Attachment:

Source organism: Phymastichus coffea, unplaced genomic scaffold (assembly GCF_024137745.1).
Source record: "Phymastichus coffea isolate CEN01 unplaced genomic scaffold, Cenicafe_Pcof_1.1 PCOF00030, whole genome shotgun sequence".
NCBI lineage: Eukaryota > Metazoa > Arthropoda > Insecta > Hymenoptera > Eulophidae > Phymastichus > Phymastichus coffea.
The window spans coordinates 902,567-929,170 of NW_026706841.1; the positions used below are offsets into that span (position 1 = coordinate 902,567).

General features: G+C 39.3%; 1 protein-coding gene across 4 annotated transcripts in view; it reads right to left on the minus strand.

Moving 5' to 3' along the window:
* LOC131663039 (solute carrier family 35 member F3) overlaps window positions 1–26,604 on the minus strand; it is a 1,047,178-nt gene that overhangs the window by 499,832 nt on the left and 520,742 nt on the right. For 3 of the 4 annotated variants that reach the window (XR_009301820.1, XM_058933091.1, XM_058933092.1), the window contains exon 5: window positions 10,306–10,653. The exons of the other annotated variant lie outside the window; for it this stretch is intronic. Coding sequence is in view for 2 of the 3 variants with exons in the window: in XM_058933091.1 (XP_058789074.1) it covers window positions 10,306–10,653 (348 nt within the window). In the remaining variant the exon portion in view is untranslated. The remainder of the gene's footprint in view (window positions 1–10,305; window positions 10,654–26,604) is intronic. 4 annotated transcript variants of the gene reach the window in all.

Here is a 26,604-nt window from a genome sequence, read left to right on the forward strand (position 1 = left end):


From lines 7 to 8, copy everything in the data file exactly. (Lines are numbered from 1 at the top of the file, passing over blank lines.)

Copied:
* LOC131663039 (solute carrier family 35 member F3) overlaps window positions 1–26,604 on the minus strand; it is a 1,047,178-nt gene that overhangs the window by 499,832 nt on the left and 520,742 nt on the right. For 3 of the 4 annotated variants that reach the window (XR_009301820.1, XM_058933091.1, XM_058933092.1), the window contains exon 5: window positions 10,306–10,653. The exons of the other annotated variant lie outside the window; for it this stretch is intronic. Coding sequence is in view for 2 of the 3 variants with exons in the window: in XM_058933091.1 (XP_058789074.1) it covers window positions 10,306–10,653 (348 nt within the window). In the remaining variant the exon portion in view is untranslated. The remainder of the gene's footprint in view (window positions 1–10,305; window positions 10,654–26,604) is intronic. 4 annotated transcript variants of the gene reach the window in all.

Here is a 26,604-nt window from a genome sequence, read left to right on the forward strand (position 1 = left end):